Zen graphene enhanced masks on the way
Ontario firm pens deal for viricidal ink to treat 100M masks Metal Tech News – Nov. 11, 2020
Last updated 11/10/2020 at 7:25pm
Zen Graphene Solutions Ltd. has cut a deal to supply Canada-based Trebor Rx Corp. with enough COVID-19 killing graphene-based ink to treat 100 million personal protection masks and mask filters.
"The signing of this significant commercial agreement is a watershed moment for our organization. Moreover, it is an honor for Zen to partner with a Canadian company like Trebor and develop a 100% Canadian solution in the fight against the COVID-19 pandemic," said Zen Graphene Solutions Chief Strategy Officer Greg Fenton.
Independent laboratory testing completed earlier this year has shown that a graphene-based ink developed by Zen is 99% effective at killing the virus responsible for COVID-19 when applied to mask filtration material.
All testing, which was carried out at Western University's Impakt facility in Ontario, was conducted to meet the standards of ISO, an international standard-setting organization based in Switzerland.
More information on the Zen Graphene virucidal ink testing can be read at Tests find Zen Graphene ink kills COVID in the Sept. 23 edition of Metal Tech News.
Trebor plans to use this virus killing ink to treat masks manufactured at its initial production facility in Ontario.
While new to making masks, Trebor Rx co-founder and CEO George Irwin is not new to making and selling safe and dependable products in Canada.
Irwin is better known for his role as the top executive of Irwin Toy, a family-owned company that has been making and selling toys in Canada for the better part of a century.
Irwin's decision to get into the mask making business came after he and his wife, Brenda Elliott, were infected with COVID-19 during a March trip outside of Canada.
Finding out firsthand just how hard it was to find masks at the onset of the pandemic, the couple set out to leverage Irwin Toy's overseas contacts to secure more than 10 million masks to import into Canada over the next several months.
Irwin and Elliot also found out firsthand just how difficult importing masks was at the height of the COVID-19 outbreak as individuals, companies, and countries around the world vied for a limited supply of personal protective equipment.
"It was like the wild, wild west, and I know that phrase has been used many times in this pandemic, but I've never experienced so many things that could go wrong did go wrong," Irwin told Business CTV News.
It was this experience that prompted the couple to start Trebor Rx, a company that recently ramped up initial manufacturing of the startup company's patent pending Pro+ respirator masks at its new Ontario facility.
Trebor plans to produce 50,000 of these N95 masks per day once the facility is ramped up to capacity.
Easily sanitized with antibacterial wipes, soap and water, steam, or ultraviolet light, Pro+ is reusable and recyclable, making it one of the best environmental choices. The only part that needs to be disposed of is the interchangeable N95 filters.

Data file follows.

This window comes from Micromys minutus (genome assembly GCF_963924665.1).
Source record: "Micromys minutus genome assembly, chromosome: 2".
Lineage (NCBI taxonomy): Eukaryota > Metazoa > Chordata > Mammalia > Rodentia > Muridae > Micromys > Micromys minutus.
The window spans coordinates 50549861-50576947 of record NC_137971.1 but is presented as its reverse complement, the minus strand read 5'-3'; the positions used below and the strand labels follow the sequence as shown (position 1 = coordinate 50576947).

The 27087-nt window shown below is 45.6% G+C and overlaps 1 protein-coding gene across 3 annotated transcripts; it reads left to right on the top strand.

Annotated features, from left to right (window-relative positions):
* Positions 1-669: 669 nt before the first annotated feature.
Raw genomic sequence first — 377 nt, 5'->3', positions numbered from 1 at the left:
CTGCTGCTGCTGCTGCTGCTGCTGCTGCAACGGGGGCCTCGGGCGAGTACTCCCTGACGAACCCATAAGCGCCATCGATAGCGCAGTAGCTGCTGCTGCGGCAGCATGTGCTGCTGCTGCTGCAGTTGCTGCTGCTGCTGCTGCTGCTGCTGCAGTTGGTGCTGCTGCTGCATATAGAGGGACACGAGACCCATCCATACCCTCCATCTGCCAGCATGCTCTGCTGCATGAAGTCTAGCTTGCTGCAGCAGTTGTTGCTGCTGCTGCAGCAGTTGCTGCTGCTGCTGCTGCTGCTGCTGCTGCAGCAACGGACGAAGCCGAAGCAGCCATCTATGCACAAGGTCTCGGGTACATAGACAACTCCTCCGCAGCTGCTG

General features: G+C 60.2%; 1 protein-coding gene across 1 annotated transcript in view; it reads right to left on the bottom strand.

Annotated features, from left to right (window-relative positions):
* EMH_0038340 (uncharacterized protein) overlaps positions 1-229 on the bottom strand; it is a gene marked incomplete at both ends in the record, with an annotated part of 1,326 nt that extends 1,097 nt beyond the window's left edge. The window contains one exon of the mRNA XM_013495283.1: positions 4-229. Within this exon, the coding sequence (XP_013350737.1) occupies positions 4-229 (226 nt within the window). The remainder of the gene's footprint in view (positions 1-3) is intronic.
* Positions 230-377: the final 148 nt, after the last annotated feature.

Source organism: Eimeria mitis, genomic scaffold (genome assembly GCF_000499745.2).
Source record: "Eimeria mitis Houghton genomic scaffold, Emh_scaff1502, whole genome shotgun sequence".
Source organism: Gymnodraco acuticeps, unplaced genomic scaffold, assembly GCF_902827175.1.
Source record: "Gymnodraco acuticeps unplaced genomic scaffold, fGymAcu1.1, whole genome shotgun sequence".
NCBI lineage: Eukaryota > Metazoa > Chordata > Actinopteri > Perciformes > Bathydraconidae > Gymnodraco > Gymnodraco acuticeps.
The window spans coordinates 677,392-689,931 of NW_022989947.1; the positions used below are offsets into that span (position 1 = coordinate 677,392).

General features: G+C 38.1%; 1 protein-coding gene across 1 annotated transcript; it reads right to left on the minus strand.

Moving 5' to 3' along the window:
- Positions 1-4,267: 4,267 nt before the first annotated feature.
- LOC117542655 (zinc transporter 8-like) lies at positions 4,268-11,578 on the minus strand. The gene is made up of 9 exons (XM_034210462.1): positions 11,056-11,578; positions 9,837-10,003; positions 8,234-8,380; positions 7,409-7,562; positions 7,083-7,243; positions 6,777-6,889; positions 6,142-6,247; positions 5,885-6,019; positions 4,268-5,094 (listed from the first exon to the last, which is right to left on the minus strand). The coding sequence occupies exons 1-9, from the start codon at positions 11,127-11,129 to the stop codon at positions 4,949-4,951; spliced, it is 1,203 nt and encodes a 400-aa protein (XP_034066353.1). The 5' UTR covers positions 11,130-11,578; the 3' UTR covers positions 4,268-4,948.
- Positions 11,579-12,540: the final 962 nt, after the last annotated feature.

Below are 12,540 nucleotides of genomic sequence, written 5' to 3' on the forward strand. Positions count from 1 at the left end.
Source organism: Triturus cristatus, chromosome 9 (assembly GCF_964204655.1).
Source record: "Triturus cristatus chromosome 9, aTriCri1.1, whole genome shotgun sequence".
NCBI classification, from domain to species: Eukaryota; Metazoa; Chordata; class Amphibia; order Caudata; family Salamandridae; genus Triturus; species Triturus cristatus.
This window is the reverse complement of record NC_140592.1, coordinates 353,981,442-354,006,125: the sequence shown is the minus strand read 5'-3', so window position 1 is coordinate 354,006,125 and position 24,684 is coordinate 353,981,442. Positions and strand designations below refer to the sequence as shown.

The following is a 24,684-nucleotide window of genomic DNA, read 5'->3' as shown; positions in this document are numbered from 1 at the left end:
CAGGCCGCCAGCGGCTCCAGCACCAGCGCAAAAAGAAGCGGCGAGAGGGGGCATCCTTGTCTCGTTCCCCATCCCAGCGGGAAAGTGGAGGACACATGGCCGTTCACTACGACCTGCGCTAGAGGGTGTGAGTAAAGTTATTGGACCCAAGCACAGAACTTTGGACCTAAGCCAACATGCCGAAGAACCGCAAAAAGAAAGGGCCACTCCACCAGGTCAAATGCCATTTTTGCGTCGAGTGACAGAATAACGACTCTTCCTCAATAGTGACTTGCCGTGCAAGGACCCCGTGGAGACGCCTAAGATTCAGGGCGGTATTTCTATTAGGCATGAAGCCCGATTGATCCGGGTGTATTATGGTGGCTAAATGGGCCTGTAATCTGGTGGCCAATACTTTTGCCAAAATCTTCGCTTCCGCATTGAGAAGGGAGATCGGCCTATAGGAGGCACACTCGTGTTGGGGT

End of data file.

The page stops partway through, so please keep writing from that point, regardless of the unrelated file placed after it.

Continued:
Trebor plans to offer filtration with the virus killing power of Zen's graphene-infused ink. Not only will these filters offer an extra layer of protection for the wearer but by killing viruses will lower the potential of secondary transmission of coronavirus or other disease through contact of the filter during change out or disposal.
"The innovation of the Trebor Pro+ respirator mask will set a new standard in the mask industry and, combined with our viricidal coating, will bring a new level of safety for our front-line workers," said Fenton.
This combination is expected to solve several problems related to cost, comfort, and medical waste.
"This is truly a game changer in the PPE space," said Irwin.
In addition to the respirator style masks, Trebor plans to begin manufacturing a standard 3-ply disposable mask similar to what you would traditionally see surgeons or dentists wear but has now become a mainstay for COVID-19 protection. Trebor is ramping up to produce about 700,000 of these masks per day.
Trebor also plans to offer a version of these surgical masks with the viricidal protection offered by Zen's graphene-based ink.
"With our production on the Pro+ mask already started and our 3-ply beginning in December of this year we anxiously await the production of masks with the ZEN viricidal coating," said Irwin. "Trebor's goal is to deliver a quality Canadian made product and it just got better with Zen as our partner."
Under a binding letter of intent signed by the two Ontario-based companies, Trebor will purchase enough Zen graphene-based virucidal coating to treat at least 274,000 masks and filters per day over the first year.
This initial first year minimum order is subject to Health Canada approvals.
EDITOR'S NOTE: Anticipating growing commercial demand for its coronavirus killing graphene-based ink, Zen Graphene recently announced the expansion of its Ontario laboratory and office space. More information on this expansion can be read at Zen Graphene expands antiviral ink lab in the Oct. 14 edition of Metal Tech News.